Here we go again. “The Mall is Dead.” Again.
At least it is unless it reinvents itself, open-air center developer Rick Caruso told attendees at the National Retail Federation conference in New York City.
“Within 10 to 15 years, the typical U.S. mall, unless completely reinvented, will be seen as an historical anachronism, a 60-year-or-so aberration that no longer meets the public's, the consumer’s or the retailer's needs,” Caruso said.
It’s not the first time we’ve heard such declarations. Time Magazine famously declared “Kiss Your Mall Goodbye” in a May 1998 cover story, declaring that Internet shopping would kill brick and mortar. The internet and increasing urbanization of the U.S. population have in fact greatly affected B and C malls. The number of enclosed centers in the United States has dropped from some 2,000 at its peak in the 1980s to some 800 today. Weaker centers, such as the once-mighty White Flint Mall in North Bethesda, MD, will continue to close.
So bad malls, yes, have outlived their usefulness. But the survivors tend to be pretty good properties, and their owners are reinvesting in and reinventing them.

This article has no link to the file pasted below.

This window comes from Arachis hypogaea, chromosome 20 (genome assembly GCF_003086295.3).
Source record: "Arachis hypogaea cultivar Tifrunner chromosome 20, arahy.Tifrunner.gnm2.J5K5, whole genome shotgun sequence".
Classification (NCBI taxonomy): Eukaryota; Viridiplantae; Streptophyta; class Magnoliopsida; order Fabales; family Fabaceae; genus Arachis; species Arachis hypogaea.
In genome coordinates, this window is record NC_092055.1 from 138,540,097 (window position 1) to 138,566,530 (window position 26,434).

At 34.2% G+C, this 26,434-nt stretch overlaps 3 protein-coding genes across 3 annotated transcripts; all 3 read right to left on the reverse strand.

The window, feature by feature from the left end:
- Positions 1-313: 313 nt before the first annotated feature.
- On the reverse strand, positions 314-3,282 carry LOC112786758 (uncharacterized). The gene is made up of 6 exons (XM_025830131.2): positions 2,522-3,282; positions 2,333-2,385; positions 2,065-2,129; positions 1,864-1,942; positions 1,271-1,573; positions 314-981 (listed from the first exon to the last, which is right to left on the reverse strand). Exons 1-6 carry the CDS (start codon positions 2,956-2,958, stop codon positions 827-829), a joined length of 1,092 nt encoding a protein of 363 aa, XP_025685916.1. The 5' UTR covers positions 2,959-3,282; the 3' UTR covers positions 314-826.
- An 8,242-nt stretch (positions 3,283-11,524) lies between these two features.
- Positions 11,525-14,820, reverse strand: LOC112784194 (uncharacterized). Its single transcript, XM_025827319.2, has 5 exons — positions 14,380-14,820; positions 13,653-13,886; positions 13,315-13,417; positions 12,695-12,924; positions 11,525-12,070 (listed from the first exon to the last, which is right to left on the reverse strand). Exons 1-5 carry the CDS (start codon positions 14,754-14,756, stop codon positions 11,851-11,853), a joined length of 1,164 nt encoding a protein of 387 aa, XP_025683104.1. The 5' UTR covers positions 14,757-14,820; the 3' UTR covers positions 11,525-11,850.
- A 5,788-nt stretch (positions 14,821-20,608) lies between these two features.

Look at what some of the major REITs are doing: Simon Property Group is in the midst of redeveloping and expanding more than 35 properties in the United States and Asia, spending about $1.1 billion. General Growth Properties plans or is redeveloping 54 projects for about $2 billion. Macerich has a $337 million pipeline of redevelopments in progress. Westfieldhas eight of its 39 U.S. centers undergoing major renovations or expansions (including the ground-up redevelopment of the World Trade Center retail), and 13 additional renovations/expansions globally. Taubman is renovating eight enclosed malls. CBL & Associates Properties just completed a swath of renovations, with three more under way, two coming up and more in the pipeline. PREIT is turning Echelon Mall in Voorhees, NJ, into a neighborhood.
Will all of these renovations/expansions succeed? We’ll see. But, much like a soap opera character who keeps coming back from the dead, I wouldn’t count the enclosed mall out.